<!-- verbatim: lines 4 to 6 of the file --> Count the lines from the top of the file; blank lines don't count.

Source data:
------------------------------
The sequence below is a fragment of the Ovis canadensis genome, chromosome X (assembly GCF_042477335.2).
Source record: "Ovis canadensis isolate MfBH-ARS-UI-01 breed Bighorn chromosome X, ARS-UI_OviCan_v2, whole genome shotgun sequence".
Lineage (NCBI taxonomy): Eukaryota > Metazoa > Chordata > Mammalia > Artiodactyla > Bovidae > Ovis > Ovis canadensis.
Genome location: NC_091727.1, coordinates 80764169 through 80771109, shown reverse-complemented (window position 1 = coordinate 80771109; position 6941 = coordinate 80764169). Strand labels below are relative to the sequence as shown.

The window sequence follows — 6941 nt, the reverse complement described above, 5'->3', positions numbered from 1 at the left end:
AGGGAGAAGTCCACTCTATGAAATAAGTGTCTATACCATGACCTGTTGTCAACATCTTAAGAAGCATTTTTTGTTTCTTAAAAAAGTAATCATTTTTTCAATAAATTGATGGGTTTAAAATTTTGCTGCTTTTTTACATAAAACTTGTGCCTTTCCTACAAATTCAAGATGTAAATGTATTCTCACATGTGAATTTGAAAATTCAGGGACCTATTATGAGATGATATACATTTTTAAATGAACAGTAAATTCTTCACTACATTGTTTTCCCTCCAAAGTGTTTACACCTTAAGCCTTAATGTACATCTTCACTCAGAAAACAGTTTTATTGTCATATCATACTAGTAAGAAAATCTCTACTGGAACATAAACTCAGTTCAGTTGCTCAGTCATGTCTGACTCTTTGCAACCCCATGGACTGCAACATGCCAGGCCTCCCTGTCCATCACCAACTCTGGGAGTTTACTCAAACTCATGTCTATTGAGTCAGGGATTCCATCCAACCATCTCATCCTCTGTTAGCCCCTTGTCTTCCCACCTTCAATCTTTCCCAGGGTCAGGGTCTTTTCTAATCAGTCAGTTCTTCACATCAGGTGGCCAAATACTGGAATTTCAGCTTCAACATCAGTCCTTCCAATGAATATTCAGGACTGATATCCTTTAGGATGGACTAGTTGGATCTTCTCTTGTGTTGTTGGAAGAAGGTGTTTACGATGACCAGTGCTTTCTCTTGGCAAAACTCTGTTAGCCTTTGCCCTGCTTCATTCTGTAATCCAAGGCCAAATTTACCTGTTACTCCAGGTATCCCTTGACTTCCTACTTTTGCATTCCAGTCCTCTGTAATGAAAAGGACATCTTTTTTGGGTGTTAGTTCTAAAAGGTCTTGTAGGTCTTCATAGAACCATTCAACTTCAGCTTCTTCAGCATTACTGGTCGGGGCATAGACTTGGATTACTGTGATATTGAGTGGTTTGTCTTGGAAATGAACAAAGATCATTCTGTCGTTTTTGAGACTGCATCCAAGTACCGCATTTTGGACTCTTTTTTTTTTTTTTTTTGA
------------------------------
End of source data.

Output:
Genome location: NC_091727.1, coordinates 80764169 through 80771109, shown reverse-complemented (window position 1 = coordinate 80771109; position 6941 = coordinate 80764169). Strand labels below are relative to the sequence as shown.

The window sequence follows — 6941 nt, the reverse complement described above, 5'->3', positions numbered from 1 at the left end:
AGGGAGAAGTCCACTCTATGAAATAAGTGTCTATACCATGACCTGTTGTCAACATCTTAAGAAGCATTTTTTGTTTCTTAAAAAAGTAATCATTTTTTCAATAAATTGATGGGTTTAAAATTTTGCTGCTTTTTTACATAAAACTTGTGCCTTTCCTACAAATTCAAGATGTAAATGTATTCTCACATGTGAATTTGAAAATTCAGGGACCTATTATGAGATGATATACATTTTTAAATGAACAGTAAATTCTTCACTACATTGTTTTCCCTCCAAAGTGTTTACACCTTAAGCCTTAATGTACATCTTCACTCAGAAAACAGTTTTATTGTCATATCATACTAGTAAGAAAATCTCTACTGGAACATAAACTCAGTTCAGTTGCTCAGTCATGTCTGACTCTTTGCAACCCCATGGACTGCAACATGCCAGGCCTCCCTGTCCATCACCAACTCTGGGAGTTTACTCAAACTCATGTCTATTGAGTCAGGGATTCCATCCAACCATCTCATCCTCTGTTAGCCCCTTGTCTTCCCACCTTCAATCTTTCCCAGGGTCAGGGTCTTTTCTAATCAGTCAGTTCTTCACATCAGGTGGCCAAATACTGGAATTTCAGCTTCAACATCAGTCCTTCCAATGAATATTCAGGACTGATATCCTTTAGGATGGACTAGTTGGATCTTCTCTTGTGTTGTTGGAAGAAGGTGTTTACGATGACCAGTGCTTTCTCTTGGCAAAACTCTGTTAGCCTTTGCCCTGCTTCATTCTGTAATCCAAGGCCAAATTTACCTGTTACTCCAGGTATCCCTTGACTTCCTACTTTTGCATTCCAGTCCTCTGTAATGAAAAGGACATCTTTTTTGGGTGTTAGTTCTAAAAGGTCTTGTAGGTCTTCATAGAACCATTCAACTTCAGCTTCTTCAGCATTACTGGTCGGGGCATAGACTTGGATTACTGTGATATTGAGTGGTTTGTCTTGGAAATGAACAAAGATCATTCTGTCGTTTTTGAGACTGCATCCAAGTACCGCATTTTGGACTCTTTTTTTTTTTTTTTTTGA